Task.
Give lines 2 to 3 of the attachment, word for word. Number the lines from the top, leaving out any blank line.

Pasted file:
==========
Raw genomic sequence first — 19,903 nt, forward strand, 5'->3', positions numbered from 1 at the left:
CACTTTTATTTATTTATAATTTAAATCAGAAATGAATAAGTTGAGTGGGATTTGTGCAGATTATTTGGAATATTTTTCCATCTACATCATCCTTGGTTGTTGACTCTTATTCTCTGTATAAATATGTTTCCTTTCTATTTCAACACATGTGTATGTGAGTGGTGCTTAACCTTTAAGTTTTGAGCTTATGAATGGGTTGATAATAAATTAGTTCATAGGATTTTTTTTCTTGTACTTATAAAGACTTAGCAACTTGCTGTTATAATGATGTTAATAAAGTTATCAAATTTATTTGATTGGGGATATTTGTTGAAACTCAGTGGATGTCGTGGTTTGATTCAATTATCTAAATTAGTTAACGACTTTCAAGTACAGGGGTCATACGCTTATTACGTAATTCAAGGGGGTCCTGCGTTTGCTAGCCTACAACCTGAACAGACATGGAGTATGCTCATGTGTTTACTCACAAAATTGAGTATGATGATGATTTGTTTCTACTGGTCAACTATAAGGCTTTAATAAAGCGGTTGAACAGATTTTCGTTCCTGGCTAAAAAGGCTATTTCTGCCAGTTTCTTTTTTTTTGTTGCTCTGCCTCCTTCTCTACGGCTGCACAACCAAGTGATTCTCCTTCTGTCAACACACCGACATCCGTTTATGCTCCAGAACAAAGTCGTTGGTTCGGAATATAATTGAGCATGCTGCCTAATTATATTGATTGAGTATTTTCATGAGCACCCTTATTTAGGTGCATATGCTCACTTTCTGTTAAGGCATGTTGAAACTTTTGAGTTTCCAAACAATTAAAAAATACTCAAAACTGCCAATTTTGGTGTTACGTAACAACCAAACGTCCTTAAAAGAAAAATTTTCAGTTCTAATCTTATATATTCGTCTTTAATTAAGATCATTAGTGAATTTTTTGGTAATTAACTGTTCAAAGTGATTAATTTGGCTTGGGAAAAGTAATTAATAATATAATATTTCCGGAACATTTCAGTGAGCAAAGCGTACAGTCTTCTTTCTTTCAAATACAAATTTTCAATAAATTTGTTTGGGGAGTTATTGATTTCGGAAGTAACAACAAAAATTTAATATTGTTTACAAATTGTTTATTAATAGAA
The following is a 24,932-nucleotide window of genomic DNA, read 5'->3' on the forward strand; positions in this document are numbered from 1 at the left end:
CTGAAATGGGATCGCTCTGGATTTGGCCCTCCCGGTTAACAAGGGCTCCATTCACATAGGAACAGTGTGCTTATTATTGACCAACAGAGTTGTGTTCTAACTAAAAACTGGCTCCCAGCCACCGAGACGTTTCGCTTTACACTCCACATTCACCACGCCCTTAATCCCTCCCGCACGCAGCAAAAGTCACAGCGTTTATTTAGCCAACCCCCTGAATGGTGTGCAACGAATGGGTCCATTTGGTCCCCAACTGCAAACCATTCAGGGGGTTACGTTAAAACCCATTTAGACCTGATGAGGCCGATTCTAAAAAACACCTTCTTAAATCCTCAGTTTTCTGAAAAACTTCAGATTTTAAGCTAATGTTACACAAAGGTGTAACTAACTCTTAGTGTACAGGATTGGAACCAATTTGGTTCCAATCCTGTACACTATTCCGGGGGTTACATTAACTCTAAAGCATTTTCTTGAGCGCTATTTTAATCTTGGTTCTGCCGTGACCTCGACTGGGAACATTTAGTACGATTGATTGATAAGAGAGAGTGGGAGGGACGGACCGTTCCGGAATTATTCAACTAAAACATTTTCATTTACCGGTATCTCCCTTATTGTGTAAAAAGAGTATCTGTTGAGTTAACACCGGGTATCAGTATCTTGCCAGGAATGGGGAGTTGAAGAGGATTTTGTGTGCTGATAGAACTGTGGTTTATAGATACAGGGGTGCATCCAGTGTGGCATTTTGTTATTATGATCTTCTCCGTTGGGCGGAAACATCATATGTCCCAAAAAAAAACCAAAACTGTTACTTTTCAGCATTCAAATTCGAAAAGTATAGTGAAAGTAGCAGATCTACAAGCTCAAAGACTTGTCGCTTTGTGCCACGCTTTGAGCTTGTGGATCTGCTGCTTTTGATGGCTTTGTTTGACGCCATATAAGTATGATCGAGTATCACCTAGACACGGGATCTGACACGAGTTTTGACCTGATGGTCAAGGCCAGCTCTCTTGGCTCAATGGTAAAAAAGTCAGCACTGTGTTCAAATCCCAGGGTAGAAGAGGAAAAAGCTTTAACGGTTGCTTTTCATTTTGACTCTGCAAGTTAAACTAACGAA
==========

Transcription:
CACTTTTATTTATTTATAATTTAAATCAGAAATGAATAAGTTGAGTGGGATTTGTGCAGATTATTTGGAATATTTTTCCATCTACATCATCCTTGGTTGTTGACTCTTATTCTCTGTATAAATATGTTTCCTTTCTATTTCAACACATGTGTATGTGAGTGGTGCTTAACCTTTAAGTTTTGAGCTTATGAATGGGTTGATAATAAATTAGTTCATAGGATTTTTTTTCTTGTACTTATAAAGACTTAGCAACTTGCTGTTATAATGATGTTAATAAAGTTATCAAATTTATTTGATTGGGGATATTTGTTGAAACTCAGTGGATGTCGTGGTTTGATTCAATTATCTAAATTAGTTAACGACTTTCAAGTACAGGGGTCATACGCTTATTACGTAATTCAAGGGGGTCCTGCGTTTGCTAGCCTACAACCTGAACAGACATGGAGTATGCTCATGTGTTTACTCACAAAATTGAGTATGATGATGATTTGTTTCTACTGGTCAACTATAAGGCTTTAATAAAGCGGTTGAACAGATTTTCGTTCCTGGCTAAAAAGGCTATTTCTGCCAGTTTCTTTTTTTTTGTTGCTCTGCCTCCTTCTCTACGGCTGCACAACCAAGTGATTCTCCTTCTGTCAACACACCGACATCCGTTTATGCTCCAGAACAAAGTCGTTGGTTCGGAATATAATTGAGCATGCTGCCTAATTATATTGATTGAGTATTTTCATGAGCACCCTTATTTAGGTGCATATGCTCACTTTCTGTTAAGGCATGTTGAAACTTTTGAGTTTCCAAACAATTAAAAAATACTCAAAACTGCCAATTTTGGTGTTACGTAACAACCAAACGTCCTTAAAAGAAAAATTTTCAGTTCTAATCTTATATATTCGTCTTTAATTAAGATCATTAGTGAATTTTTTGGTAATTAACTGTTCAAAGTGATTAATTTGGCTTGGGAAAAGTAATTAATAATATAATATTTCCGGAACATTTCAGTGAGCAAAGCGTACAGTCTTCTTTCTTTCAAATACAAATTTTCAATAAATTTGTTTGGGGAGTTATTGATTTCGGAAGTAACAACAAAAATTTAATATTGTTTACAAATTGTTTATTAATAGAA
The following is a 24,932-nucleotide window of genomic DNA, read 5'->3' on the forward strand; positions in this document are numbered from 1 at the left end: